Nanook, Wild Dog of Northern California
Last Sunday I lost my 11 year old Siberian Husky, Nanook, quite suddenly due to a ruptured spleen. We rushed him to the vet for emergency surgery but they weren’t able to save him.
This was my third dog, but the first to die so quickly without any notice. As I’ve been adjusting to life without him, I realized there are a number of lessons I’ve learned from 22 years as a dog owner (or, more accurately, as someone who has been owned for 22 years by a series of dogs):
- What you really need in life is pretty basic. Food, water, a safe place to live, a few treats once in awhile and companionship and a dog is happy. The rest really doesn’t matter.
- Expense and extravagance do not impress. A dog will most likely be happy chewing on the box for a fancy new toy as much as the toy. Name dropping means nothing, nor does the amount of money spent on said toys or accoutrements.
- You’ve got to let a dog be a dog. Which means that you can expect a dog will get into things they shouldn’t and create mischief or mayhem, and there isn’t anything you can do except accept them for who they are. And then clean things up afterwards.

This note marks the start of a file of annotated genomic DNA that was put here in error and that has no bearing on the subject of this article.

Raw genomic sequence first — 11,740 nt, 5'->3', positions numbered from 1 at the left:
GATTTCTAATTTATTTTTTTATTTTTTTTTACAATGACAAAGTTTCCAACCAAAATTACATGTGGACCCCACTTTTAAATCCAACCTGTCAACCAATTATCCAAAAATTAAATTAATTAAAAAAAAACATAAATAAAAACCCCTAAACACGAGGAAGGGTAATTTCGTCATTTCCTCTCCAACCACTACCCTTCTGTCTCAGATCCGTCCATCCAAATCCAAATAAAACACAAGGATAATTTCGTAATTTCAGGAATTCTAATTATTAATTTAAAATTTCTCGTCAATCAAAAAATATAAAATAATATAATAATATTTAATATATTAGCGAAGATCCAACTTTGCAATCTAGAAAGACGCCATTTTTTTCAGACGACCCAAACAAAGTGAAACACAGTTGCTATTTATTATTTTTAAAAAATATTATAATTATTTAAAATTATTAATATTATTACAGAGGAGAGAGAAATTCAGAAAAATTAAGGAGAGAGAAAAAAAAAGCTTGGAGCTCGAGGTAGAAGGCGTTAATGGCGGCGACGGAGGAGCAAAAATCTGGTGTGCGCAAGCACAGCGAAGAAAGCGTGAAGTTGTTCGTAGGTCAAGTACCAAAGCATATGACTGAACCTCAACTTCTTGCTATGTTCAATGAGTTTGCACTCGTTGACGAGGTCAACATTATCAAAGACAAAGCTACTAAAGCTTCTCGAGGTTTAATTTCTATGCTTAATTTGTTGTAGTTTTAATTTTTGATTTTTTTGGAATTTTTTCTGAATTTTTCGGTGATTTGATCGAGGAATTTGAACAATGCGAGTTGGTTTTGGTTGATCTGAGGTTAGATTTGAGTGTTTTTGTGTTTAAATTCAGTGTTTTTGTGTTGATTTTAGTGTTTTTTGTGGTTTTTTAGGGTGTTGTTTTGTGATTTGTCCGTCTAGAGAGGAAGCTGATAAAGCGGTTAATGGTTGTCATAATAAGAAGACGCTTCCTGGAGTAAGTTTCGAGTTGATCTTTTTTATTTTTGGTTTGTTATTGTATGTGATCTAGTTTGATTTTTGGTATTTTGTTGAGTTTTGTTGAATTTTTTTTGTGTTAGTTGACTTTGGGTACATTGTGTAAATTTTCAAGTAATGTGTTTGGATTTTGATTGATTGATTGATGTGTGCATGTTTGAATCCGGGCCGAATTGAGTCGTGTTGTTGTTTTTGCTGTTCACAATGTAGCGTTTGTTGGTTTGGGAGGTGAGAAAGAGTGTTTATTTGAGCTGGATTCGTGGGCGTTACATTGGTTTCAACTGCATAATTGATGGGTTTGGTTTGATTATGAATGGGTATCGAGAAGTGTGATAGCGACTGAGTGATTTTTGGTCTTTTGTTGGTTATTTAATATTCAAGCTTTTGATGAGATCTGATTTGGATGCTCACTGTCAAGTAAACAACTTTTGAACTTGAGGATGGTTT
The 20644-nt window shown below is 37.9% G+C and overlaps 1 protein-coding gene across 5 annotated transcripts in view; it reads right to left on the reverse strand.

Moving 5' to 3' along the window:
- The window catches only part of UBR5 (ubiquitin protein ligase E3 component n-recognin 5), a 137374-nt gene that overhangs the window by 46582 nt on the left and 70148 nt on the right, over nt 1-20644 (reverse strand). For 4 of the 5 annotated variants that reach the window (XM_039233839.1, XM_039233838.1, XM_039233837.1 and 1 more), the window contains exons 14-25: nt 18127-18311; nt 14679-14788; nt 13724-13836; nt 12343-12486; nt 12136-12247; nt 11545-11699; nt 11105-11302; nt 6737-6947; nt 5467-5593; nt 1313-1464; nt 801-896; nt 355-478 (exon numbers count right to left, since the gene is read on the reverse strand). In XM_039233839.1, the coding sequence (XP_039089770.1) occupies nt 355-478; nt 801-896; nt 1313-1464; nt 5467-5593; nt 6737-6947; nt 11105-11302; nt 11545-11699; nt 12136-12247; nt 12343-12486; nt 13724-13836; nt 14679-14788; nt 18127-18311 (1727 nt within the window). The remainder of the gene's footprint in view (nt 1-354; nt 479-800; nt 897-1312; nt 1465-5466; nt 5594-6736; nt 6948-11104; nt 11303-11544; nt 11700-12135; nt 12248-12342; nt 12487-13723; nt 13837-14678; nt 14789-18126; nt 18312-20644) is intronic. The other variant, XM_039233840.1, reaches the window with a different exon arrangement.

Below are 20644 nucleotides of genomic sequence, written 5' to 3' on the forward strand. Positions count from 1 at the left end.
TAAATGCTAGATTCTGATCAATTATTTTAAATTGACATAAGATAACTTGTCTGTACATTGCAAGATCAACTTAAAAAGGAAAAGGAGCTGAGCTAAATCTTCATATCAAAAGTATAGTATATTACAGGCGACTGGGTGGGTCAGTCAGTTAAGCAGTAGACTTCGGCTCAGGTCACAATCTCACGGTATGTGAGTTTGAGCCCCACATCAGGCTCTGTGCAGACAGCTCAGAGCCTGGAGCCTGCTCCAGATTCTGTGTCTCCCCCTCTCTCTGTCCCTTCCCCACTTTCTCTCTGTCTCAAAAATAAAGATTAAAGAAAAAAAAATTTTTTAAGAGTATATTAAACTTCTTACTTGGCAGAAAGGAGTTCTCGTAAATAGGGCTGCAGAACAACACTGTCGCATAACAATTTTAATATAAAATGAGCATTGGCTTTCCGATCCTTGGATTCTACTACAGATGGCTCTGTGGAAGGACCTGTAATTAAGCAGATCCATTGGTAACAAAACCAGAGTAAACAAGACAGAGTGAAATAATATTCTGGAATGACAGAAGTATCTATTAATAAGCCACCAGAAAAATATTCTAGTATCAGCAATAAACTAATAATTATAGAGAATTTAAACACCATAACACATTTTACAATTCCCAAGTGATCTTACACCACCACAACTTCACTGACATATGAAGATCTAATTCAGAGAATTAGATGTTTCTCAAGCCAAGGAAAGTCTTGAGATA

- A dog’s got your back. They’ll watch out for you and protect you, even when the threat is perceived instead of real. Especially when the threat is perceived.
- What you see is what you get. No pretense, no excuses, a dog is simply a dog, for better or for worse.
- What they see is all you can be. No concern for office politics or traffic conditions, family arguments or work issues, a dog just sees the best in you–even when you don’t see it yourself. After all, you are the most important person in the world. You’re *their* person.
- The present is what counts. Doesn’t matter how many times you pet me yesterday or the number of treats I had today or what I will possibly destory tomorrow, a dog exists in the moment. Now is what counts. Another treat, please.
- Presence alone says more than words can. Nanook was the strong silent type, yet he made his presence felt without saying a word. Curling up besides you and licking your face can be the most effective conversation you’ve had all day. What more is there to be said than that?
Rest in peace, Nook. You are missed.